Why do you think Andhra Pradesh is even a a state to begin with? Nehru – the first prime minister – he wanted “linguistic” states; every language its own state. This was one of those rare instances where the wants of the population and the politician’s schemes line up perfectly. Before 1956 India was organized much as it had been under the British. But people were angry – a lot of language groups were split up – and the borders themselves were a colonial legacy. At the same time, the politicians saw the value of the idea – Hindi is by far the most prevalent language in India. If you could get all the Hindi-speakers under one political structure, the vote bank would basically decide elections. And so it has, since then. The north is mostly Hindi-speaking; you have Uttar Pradesh, Madhya Pradesh, Bihar – these are some of the largest states. With the way things are organized, the North can overrule the South. I believe you had a similar situation in America.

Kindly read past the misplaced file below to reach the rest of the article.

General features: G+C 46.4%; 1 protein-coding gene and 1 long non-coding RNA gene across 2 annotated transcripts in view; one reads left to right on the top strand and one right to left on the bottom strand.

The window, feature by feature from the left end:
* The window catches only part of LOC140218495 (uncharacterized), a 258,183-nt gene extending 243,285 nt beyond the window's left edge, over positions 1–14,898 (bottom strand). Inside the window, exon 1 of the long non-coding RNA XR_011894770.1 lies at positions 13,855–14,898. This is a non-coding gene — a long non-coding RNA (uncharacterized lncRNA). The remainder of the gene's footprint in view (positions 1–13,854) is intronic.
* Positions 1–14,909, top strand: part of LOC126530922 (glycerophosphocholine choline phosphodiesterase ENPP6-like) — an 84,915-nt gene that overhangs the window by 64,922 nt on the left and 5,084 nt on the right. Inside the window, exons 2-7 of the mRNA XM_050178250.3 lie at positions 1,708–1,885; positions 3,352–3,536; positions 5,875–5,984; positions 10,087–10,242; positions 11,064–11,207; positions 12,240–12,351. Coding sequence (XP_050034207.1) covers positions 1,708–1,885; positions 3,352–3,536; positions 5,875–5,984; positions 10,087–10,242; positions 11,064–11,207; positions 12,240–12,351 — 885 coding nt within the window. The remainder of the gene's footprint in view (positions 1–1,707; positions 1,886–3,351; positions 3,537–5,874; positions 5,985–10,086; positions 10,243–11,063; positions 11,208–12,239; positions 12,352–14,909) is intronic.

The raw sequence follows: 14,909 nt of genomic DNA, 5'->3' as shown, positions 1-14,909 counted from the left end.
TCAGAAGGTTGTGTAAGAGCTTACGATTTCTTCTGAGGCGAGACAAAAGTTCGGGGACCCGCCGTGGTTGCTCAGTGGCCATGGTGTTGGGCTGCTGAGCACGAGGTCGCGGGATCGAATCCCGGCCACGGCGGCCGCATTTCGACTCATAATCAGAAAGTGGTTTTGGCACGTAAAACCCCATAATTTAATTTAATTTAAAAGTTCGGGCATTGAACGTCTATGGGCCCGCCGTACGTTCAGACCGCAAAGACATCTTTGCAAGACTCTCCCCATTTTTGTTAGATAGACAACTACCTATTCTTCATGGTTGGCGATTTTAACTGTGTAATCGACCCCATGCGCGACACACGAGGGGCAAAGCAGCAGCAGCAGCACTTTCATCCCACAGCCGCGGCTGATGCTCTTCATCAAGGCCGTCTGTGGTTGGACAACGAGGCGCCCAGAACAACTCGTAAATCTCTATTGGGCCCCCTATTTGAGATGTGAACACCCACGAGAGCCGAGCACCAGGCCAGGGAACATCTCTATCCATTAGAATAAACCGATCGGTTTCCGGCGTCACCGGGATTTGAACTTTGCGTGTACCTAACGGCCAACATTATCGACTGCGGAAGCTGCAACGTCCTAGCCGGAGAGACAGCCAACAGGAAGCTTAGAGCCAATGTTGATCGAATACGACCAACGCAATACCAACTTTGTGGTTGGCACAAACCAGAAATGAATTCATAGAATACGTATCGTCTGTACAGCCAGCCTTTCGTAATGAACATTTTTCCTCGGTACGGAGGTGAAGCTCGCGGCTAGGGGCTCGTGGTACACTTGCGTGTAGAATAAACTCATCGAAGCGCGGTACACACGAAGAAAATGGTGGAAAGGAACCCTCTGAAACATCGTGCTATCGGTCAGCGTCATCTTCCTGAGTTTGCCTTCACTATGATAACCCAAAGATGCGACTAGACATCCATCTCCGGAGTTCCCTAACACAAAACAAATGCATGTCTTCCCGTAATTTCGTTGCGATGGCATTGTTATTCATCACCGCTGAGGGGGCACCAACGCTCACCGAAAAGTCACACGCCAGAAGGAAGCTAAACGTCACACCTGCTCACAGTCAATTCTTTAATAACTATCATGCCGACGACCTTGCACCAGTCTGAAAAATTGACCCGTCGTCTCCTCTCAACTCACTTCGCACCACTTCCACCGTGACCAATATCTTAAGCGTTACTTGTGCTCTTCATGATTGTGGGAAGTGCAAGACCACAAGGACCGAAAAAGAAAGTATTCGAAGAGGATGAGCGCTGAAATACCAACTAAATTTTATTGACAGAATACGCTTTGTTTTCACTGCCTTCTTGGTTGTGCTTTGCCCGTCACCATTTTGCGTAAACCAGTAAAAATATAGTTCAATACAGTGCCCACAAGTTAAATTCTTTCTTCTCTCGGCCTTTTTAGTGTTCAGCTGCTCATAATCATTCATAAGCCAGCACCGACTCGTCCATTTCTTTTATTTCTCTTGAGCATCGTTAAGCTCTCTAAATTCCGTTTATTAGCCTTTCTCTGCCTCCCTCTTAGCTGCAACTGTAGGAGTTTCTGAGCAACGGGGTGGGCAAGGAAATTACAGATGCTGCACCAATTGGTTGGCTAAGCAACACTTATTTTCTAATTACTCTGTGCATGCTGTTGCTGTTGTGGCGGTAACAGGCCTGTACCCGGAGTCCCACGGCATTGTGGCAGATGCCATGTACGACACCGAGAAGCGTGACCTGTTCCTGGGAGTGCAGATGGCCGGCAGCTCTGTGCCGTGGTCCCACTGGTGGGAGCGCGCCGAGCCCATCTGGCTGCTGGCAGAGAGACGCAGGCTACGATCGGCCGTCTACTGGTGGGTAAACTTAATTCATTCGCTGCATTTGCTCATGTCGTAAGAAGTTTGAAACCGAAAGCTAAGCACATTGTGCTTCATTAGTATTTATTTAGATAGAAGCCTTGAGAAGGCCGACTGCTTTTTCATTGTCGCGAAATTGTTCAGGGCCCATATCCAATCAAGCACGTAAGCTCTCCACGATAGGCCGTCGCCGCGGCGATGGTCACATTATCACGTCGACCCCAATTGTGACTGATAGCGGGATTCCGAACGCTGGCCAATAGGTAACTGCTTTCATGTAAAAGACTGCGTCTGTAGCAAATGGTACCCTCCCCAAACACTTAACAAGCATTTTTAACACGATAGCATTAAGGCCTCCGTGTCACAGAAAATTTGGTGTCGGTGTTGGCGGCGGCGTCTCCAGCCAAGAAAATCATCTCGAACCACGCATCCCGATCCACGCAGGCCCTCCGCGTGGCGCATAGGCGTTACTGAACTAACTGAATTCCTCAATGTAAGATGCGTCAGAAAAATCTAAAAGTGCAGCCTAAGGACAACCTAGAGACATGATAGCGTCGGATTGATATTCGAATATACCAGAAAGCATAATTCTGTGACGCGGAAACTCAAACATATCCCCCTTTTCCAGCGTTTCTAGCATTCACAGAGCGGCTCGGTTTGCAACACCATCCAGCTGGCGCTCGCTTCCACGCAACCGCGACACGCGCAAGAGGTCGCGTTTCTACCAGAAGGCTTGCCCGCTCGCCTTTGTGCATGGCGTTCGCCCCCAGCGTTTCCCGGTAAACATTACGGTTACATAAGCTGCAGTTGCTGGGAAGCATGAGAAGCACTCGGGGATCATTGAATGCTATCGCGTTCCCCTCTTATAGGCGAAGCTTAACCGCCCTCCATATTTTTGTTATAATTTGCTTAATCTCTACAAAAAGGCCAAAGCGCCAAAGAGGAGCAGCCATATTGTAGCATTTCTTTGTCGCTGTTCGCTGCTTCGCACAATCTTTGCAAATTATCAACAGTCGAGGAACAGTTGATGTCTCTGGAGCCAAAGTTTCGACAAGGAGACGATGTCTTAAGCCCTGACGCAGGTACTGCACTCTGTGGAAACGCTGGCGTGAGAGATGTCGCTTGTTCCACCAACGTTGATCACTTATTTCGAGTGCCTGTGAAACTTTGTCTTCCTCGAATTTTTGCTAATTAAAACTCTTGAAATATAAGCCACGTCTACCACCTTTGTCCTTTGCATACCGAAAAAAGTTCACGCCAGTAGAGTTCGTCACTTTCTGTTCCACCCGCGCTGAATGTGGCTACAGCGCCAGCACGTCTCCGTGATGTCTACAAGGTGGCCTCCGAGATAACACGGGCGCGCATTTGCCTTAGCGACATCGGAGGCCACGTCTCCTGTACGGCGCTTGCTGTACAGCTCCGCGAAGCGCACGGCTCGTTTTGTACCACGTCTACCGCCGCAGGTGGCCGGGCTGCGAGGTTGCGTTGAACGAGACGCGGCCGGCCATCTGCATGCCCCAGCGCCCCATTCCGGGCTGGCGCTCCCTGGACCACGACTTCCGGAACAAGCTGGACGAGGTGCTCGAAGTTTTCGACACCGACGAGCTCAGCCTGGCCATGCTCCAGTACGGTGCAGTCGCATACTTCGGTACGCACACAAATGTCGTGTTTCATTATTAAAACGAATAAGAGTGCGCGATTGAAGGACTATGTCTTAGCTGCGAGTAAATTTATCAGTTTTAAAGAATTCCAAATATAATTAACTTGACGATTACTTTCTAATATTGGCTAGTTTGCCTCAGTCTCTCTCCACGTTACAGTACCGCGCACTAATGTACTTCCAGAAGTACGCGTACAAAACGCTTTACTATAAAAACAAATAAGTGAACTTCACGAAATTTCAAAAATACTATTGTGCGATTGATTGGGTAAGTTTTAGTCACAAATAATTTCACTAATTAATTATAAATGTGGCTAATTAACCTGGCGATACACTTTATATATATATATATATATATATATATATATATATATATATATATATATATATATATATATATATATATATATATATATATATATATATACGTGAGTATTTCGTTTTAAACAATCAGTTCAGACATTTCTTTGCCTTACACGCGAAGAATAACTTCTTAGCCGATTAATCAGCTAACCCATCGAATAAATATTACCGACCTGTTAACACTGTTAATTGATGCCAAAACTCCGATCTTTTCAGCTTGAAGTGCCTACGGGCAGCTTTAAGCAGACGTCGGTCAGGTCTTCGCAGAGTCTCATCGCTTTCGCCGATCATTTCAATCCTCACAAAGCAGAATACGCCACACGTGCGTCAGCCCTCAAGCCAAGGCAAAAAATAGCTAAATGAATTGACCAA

And you have to ask: were the borders drawn correctly? Did they do a good job? It is very ironic that Andhra Pradesh – the state from which Telangana wishes to secede – was itself the product of a bitter secession movement. Before 1956, this whole area belonged to what was then a Tamil-speaking state. Even now many Telegu villages exist in Tamil Nadu, and all over India there are villages in a similar situation. Remember, this country has 18 distinct “languages” and hundreds upon hundreds of dialects.